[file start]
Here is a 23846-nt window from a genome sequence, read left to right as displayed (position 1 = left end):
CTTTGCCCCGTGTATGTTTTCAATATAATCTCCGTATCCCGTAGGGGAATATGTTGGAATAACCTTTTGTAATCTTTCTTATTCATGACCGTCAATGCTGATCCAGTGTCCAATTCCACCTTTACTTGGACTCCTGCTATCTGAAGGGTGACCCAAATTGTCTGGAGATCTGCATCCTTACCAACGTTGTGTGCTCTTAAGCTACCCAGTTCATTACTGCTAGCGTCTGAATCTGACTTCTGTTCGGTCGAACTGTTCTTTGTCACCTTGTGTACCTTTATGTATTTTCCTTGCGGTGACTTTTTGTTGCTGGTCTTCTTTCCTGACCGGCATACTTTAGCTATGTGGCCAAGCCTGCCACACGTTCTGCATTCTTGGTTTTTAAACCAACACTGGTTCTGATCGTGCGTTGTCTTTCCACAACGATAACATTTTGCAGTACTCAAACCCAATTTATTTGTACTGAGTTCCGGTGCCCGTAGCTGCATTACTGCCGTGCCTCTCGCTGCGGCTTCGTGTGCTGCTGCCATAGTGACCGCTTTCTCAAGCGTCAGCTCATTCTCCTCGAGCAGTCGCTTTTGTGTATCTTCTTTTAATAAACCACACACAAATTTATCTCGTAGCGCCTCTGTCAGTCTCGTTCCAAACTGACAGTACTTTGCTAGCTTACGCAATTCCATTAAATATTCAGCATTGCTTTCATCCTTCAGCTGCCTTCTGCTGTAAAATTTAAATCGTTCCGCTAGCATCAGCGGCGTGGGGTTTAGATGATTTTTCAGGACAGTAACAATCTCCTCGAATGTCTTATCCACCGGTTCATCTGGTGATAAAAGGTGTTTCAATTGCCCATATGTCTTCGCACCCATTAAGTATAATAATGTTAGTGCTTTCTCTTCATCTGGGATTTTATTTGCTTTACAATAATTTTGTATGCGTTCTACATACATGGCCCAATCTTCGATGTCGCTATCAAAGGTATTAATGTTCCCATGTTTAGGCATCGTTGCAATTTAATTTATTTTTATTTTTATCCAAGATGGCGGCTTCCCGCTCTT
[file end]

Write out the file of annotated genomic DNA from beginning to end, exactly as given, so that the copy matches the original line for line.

Here is a 23846-nt window from a genome sequence, read left to right as displayed (position 1 = left end):
CTTTGCCCCGTGTATGTTTTCAATATAATCTCCGTATCCCGTAGGGGAATATGTTGGAATAACCTTTTGTAATCTTTCTTATTCATGACCGTCAATGCTGATCCAGTGTCCAATTCCACCTTTACTTGGACTCCTGCTATCTGAAGGGTGACCCAAATTGTCTGGAGATCTGCATCCTTACCAACGTTGTGTGCTCTTAAGCTACCCAGTTCATTACTGCTAGCGTCTGAATCTGACTTCTGTTCGGTCGAACTGTTCTTTGTCACCTTGTGTACCTTTATGTATTTTCCTTGCGGTGACTTTTTGTTGCTGGTCTTCTTTCCTGACCGGCATACTTTAGCTATGTGGCCAAGCCTGCCACACGTTCTGCATTCTTGGTTTTTAAACCAACACTGGTTCTGATCGTGCGTTGTCTTTCCACAACGATAACATTTTGCAGTACTCAAACCCAATTTATTTGTACTGAGTTCCGGTGCCCGTAGCTGCATTACTGCCGTGCCTCTCGCTGCGGCTTCGTGTGCTGCTGCCATAGTGACCGCTTTCTCAAGCGTCAGCTCATTCTCCTCGAGCAGTCGCTTTTGTGTATCTTCTTTTAATAAACCACACACAAATTTATCTCGTAGCGCCTCTGTCAGTCTCGTTCCAAACTGACAGTACTTTGCTAGCTTACGCAATTCCATTAAATATTCAGCATTGCTTTCATCCTTCAGCTGCCTTCTGCTGTAAAATTTAAATCGTTCCGCTAGCATCAGCGGCGTGGGGTTTAGATGATTTTTCAGGACAGTAACAATCTCCTCGAATGTCTTATCCACCGGTTCATCTGGTGATAAAAGGTGTTTCAATTGCCCATATGTCTTCGCACCCATTAAGTATAATAATGTTAGTGCTTTCTCTTCATCTGGGATTTTATTTGCTTTACAATAATTTTGTATGCGTTCTACATACATGGCCCAATCTTCGATGTCGCTATCAAAGGTATTAATGTTCCCATGTTTAGGCATCGTTGCAATTTAATTTATTTTTATTTTTATCCAAGATGGCGGCTTCCCGCTCTT